Illustration: Caroline Adaszynski
I can now empathise with Kafka's Gregor Samsa when he woke up on that fateful morning and realised he had turned into a cockroach (well, was well on his way to becoming one), because this morning I woke up and realised that I had become an app.
My metamorphosis was not totally unexpected as I had retired last night with apps on my mind and, just like Gregor, have since been going through my mind, trying to understand the events that had led up to this.
I have been teaching German for nearly 50 years, the past few years to adults. My catch cry when someone didn't know the correct German word was: ''Look it up in the dictionary!'' (please note the imperative mood, the subject of this week's lesson). And in the past, students would reach for their various-sized dictionaries and go through the joys of discovering which was the appropriate word. Not any more. I have become aware that most of my students don't even possess a dictionary (shameless Philistines). Instead, they play under the table with something in their laps and mysteriously come up with a word. At first I used to wonder what was going on in their laps, but was too discreet to ask.
But now I know. They are consulting apps on their iPhones. Not only do they look up words but also whole phrases. It has become all-out war between me and the app. The feeling of triumph I get when the app has completely misled the students and they have to resort to asking me is, to use the modern terminology, awesome. How unsatisfactory has my life become when I get a real thrill out of feeling superior to an app?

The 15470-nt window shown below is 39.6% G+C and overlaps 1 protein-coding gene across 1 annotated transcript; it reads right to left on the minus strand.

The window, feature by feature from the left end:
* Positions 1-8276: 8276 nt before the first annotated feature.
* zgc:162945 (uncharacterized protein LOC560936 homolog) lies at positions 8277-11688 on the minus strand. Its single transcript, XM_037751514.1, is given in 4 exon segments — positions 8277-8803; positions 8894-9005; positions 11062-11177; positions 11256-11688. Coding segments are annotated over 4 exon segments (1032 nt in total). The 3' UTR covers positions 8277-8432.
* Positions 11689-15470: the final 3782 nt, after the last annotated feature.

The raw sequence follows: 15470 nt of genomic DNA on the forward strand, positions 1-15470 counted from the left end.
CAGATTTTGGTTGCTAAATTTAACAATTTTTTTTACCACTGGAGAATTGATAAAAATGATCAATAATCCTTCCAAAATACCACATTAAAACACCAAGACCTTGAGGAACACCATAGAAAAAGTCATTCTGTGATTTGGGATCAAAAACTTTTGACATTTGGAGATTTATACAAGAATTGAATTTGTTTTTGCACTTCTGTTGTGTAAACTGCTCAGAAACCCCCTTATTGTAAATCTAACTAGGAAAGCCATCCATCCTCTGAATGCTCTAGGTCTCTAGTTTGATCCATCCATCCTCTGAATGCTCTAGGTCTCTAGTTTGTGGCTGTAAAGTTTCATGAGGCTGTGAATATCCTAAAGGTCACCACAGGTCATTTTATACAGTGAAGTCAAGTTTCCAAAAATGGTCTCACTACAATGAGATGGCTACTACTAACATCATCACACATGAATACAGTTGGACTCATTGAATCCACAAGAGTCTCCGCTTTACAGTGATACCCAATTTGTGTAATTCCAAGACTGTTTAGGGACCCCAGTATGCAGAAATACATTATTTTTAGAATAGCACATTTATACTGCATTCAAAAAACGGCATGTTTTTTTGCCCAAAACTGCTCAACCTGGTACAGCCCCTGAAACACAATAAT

Last night one of the students suggested (and I don't think maliciously) that I should write my own app - it could be the path to fame and fortune. I possibly would if I had the faintest idea about what apps are and how they work. My mobile phone is one that Captain Cook threw away because it was so antiquated, and my wife won't let me have an iPhone on the grounds that I am a card-carrying technomoron.
So, just as Gregor unconsciously withdrew from a world that he didn't like or understand, I have decided, albeit unconsciously, to become a walking, talking, know-it-all app. Students have been pushing my buttons for nearly half a century without much success. Now they can do it in a way that they understand and I don't. But unlike poor Gregor Samsa, at least I'll know what 'appened to me.